You might try Westcott Spiderlites.

Also, I have found success with using a custom white balance set via an Expodisc.

Tom

Thanks for the heads up on Westcott… I’ll check them out. This is a problem that white balance can’t fix. (I took readings with a WhiBal card, FWIW.) White-balance settings can adjust for when a light is “generally shifted” away from white to some other color, but can’t account for holes or spikes in the spectrum. Consider how a red car looks black under some parking-lot lights… no amount of white-balance shifting will produce the right amount of red when there was simply no red in the reflected light. That’s why these bulbs are so disappointing…. there is no fix other than getting different bulbs. —Jeffrey

— comment by Tom in SF on October 4th, 2012 at 11:01pm JST (1 year, 10 months ago) comment permalink

Westcott sells their TD-5/TD-6 constant light setups. They use the compact fluorescent bulbs. You could check out what they use and perhaps get bulbs from them or the equivalent from another source.

— comment by Ken on October 4th, 2012 at 11:03pm JST (1 year, 10 months ago) comment permalink

Hi Jeffrey, just curious if you are also setting a Camera Calibration profile (Camera Portrait) in Lightroom. I wish Adobe hadn’t chosen to bury this so deeply in the menus.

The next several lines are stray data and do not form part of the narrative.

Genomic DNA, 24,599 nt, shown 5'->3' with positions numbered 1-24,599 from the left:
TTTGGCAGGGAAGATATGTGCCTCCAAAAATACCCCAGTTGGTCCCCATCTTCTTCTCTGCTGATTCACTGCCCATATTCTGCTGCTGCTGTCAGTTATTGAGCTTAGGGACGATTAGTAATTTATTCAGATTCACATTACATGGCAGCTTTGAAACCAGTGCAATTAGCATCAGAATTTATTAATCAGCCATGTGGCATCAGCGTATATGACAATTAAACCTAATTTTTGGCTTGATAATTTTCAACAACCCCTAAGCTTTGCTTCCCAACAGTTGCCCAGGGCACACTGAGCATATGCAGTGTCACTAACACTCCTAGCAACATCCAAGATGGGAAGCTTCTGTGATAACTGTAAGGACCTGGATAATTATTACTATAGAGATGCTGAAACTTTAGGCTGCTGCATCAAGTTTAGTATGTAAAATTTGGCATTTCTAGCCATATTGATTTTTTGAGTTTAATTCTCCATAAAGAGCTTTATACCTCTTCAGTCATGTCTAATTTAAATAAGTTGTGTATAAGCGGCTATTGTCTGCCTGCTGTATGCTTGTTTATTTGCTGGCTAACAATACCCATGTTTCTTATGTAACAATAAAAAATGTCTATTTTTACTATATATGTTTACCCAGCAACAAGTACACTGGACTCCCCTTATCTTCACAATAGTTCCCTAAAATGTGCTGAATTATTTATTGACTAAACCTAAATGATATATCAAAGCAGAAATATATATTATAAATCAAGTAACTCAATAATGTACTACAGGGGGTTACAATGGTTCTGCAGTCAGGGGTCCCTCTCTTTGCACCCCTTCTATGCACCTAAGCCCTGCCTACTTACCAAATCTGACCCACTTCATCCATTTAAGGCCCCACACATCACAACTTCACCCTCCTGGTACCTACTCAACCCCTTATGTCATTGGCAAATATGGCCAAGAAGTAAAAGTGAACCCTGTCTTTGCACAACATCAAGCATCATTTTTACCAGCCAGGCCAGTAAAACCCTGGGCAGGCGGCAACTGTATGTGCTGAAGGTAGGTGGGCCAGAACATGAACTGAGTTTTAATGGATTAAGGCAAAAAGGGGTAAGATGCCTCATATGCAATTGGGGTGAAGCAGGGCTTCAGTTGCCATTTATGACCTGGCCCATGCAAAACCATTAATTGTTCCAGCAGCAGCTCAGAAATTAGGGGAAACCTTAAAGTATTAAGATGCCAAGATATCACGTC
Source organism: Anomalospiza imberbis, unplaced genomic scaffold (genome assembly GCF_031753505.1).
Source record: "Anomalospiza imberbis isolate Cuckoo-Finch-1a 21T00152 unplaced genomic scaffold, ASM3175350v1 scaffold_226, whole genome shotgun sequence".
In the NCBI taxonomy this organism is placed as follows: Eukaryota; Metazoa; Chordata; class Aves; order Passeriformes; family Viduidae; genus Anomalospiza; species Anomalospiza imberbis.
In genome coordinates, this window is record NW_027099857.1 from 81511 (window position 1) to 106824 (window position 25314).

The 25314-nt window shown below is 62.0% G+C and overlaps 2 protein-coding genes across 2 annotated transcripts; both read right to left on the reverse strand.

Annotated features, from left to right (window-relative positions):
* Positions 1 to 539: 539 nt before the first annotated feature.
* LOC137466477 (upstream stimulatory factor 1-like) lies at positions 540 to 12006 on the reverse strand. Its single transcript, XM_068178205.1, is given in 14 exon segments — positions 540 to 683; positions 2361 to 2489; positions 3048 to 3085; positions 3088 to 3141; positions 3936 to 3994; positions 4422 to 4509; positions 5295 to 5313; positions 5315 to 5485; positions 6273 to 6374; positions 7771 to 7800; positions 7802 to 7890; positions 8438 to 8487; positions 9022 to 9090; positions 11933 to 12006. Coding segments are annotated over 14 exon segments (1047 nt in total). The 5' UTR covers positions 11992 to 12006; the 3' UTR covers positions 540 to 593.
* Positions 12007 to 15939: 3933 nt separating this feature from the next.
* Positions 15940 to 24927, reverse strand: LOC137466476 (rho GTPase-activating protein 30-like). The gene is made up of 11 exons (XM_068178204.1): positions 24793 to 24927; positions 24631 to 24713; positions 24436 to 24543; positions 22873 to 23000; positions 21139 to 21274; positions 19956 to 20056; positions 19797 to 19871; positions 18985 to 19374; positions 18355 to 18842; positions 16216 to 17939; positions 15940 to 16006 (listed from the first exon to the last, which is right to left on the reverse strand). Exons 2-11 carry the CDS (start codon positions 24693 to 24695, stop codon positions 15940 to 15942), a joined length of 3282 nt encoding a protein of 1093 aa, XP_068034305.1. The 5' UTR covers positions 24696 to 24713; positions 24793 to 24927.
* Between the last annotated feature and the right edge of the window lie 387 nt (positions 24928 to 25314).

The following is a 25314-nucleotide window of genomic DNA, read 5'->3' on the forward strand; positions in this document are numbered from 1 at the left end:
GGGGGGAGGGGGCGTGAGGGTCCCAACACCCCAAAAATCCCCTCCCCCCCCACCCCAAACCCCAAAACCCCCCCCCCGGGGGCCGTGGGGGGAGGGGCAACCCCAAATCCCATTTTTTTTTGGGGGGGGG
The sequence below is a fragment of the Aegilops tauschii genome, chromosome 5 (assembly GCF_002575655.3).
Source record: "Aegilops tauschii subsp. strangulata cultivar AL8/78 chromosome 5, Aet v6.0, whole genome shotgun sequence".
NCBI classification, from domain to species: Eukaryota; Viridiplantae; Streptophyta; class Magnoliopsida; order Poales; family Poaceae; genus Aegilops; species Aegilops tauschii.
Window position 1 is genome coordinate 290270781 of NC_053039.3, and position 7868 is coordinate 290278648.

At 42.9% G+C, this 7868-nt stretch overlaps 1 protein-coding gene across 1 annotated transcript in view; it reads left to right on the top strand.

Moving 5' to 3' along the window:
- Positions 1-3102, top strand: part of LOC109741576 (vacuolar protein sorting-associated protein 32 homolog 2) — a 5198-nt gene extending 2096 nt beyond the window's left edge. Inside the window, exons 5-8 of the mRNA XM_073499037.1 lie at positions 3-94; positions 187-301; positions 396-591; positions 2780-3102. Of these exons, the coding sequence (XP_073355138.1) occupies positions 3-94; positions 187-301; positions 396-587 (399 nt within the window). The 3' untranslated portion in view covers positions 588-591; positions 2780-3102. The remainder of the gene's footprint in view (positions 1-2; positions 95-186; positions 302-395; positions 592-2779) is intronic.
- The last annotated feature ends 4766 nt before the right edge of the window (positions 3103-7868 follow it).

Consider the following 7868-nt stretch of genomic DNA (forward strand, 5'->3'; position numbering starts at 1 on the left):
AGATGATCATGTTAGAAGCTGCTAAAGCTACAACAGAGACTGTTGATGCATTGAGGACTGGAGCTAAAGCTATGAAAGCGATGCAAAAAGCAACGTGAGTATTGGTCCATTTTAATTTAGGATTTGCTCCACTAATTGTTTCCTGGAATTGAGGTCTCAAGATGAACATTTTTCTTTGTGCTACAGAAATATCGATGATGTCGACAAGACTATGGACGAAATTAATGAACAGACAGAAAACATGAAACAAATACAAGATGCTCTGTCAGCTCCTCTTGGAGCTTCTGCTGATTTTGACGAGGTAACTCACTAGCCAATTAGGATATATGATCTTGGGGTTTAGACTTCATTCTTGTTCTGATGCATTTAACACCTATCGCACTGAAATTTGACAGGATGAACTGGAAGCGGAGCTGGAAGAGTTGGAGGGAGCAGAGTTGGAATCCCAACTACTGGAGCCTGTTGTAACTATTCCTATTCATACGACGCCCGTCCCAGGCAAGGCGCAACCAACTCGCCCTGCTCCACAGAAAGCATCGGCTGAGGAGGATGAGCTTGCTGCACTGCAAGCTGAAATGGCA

I’m also curious if you had any natural (sun) light present in the session. Mixed lighting always gets me in trouble.

I always leave the camera calibration on “Camera Standard”, setting it to that automatically during import. I don’t play with the camera-calibration stuff at all, so perhaps am missing out. When these shots were taken, the ambient light was not relevant. (Lr4 allows you to paint white balance, so in that sense mixed lighting should be easier to handle, in theory.) —Jeffrey

— comment by Paul on October 5th, 2012 at 12:02am JST (1 year, 10 months ago) comment permalink

I know I’m not answering the question, but once you try strobes with real modelling lights (that is, not speedlights) for portraiture you’ll wonder how you ever lived without them. They’re the right tool for the job.

— comment by Mark Sirota (Philadelphia, USA) on October 5th, 2012 at 1:05am JST (1 year, 10 months ago) comment permalink

Colour temperature is not enough. While compact fluorescent lights (CFL) can be tuned for colour temperature they cannot achieve the colour rendering index (CRI) when they do so. I’ve still to find a CFL with over 5,000ºK colour temperature which will give a CRI of 90+ (in a 220V environment at least ). Found over 5000ºK and 90+ CRI but never in the same bulb and each time something new proves a false trail, many without the least idea of what they buy/get batch by batch supplied by manufacturers with the same problem.

You can spend a fortune on ‘tunable’ mixed LEDs – such as those originally specified for viewing print under simulated conditions – but they lack output, let alone economy.

If/when you come across an alternative to voltage controlled tungsten bulbs I long to hear about it.

— comment by Frank Elston on October 5th, 2012 at 1:50am JST (1 year, 10 months ago) comment permalink

Assuming this is not a polluted mixed lighting setting …

I share the white balance fix option.

Could you shoot a number of shots of the X-Rite ColorChecker under these lights ?
In LR you can generate a Profile that can be applied to the photos in the session.

If this corrects the issue, you keeps the lights and have a super wb solution.